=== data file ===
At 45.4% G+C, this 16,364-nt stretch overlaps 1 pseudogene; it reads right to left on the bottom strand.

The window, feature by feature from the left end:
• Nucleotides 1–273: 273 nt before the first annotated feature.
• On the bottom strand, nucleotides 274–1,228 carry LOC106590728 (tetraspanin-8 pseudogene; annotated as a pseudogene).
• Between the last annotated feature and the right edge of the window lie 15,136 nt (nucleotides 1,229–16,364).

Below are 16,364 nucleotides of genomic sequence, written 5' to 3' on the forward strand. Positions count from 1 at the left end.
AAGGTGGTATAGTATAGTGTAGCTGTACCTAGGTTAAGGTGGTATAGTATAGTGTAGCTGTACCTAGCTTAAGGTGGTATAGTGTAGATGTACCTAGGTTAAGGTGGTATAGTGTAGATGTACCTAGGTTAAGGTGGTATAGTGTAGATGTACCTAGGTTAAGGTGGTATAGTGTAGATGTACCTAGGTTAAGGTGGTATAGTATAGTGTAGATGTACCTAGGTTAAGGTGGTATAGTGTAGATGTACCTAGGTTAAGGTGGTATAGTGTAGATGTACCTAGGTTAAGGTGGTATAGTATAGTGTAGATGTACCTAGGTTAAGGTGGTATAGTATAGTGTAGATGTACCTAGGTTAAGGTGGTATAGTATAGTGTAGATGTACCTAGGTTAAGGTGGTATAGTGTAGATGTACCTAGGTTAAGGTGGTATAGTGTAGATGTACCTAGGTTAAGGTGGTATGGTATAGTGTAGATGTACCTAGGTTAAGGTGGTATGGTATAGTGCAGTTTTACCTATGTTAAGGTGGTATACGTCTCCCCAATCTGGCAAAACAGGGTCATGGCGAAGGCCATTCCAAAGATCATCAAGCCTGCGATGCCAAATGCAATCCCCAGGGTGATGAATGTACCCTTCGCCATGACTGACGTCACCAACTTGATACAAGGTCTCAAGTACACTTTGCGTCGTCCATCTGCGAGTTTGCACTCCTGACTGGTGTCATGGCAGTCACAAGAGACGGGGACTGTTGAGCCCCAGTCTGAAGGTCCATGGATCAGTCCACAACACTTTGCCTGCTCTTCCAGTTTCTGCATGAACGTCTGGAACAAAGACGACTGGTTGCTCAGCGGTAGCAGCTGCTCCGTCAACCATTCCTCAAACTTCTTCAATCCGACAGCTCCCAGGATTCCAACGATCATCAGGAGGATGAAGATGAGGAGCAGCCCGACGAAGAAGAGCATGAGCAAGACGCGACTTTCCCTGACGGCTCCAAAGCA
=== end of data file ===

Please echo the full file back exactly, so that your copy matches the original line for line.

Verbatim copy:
At 45.4% G+C, this 16,364-nt stretch overlaps 1 pseudogene; it reads right to left on the bottom strand.

The window, feature by feature from the left end:
• Nucleotides 1–273: 273 nt before the first annotated feature.
• On the bottom strand, nucleotides 274–1,228 carry LOC106590728 (tetraspanin-8 pseudogene; annotated as a pseudogene).
• Between the last annotated feature and the right edge of the window lie 15,136 nt (nucleotides 1,229–16,364).

Below are 16,364 nucleotides of genomic sequence, written 5' to 3' on the forward strand. Positions count from 1 at the left end.
AAGGTGGTATAGTATAGTGTAGCTGTACCTAGGTTAAGGTGGTATAGTATAGTGTAGCTGTACCTAGCTTAAGGTGGTATAGTGTAGATGTACCTAGGTTAAGGTGGTATAGTGTAGATGTACCTAGGTTAAGGTGGTATAGTGTAGATGTACCTAGGTTAAGGTGGTATAGTGTAGATGTACCTAGGTTAAGGTGGTATAGTATAGTGTAGATGTACCTAGGTTAAGGTGGTATAGTGTAGATGTACCTAGGTTAAGGTGGTATAGTGTAGATGTACCTAGGTTAAGGTGGTATAGTATAGTGTAGATGTACCTAGGTTAAGGTGGTATAGTATAGTGTAGATGTACCTAGGTTAAGGTGGTATAGTATAGTGTAGATGTACCTAGGTTAAGGTGGTATAGTGTAGATGTACCTAGGTTAAGGTGGTATAGTGTAGATGTACCTAGGTTAAGGTGGTATGGTATAGTGTAGATGTACCTAGGTTAAGGTGGTATGGTATAGTGCAGTTTTACCTATGTTAAGGTGGTATACGTCTCCCCAATCTGGCAAAACAGGGTCATGGCGAAGGCCATTCCAAAGATCATCAAGCCTGCGATGCCAAATGCAATCCCCAGGGTGATGAATGTACCCTTCGCCATGACTGACGTCACCAACTTGATACAAGGTCTCAAGTACACTTTGCGTCGTCCATCTGCGAGTTTGCACTCCTGACTGGTGTCATGGCAGTCACAAGAGACGGGGACTGTTGAGCCCCAGTCTGAAGGTCCATGGATCAGTCCACAACACTTTGCCTGCTCTTCCAGTTTCTGCATGAACGTCTGGAACAAAGACGACTGGTTGCTCAGCGGTAGCAGCTGCTCCGTCAACCATTCCTCAAACTTCTTCAATCCGACAGCTCCCAGGATTCCAACGATCATCAGGAGGATGAAGATGAGGAGCAGCCCGACGAAGAAGAGCATGAGCAAGACGCGACTTTCCCTGACGGCTCCAAAGCA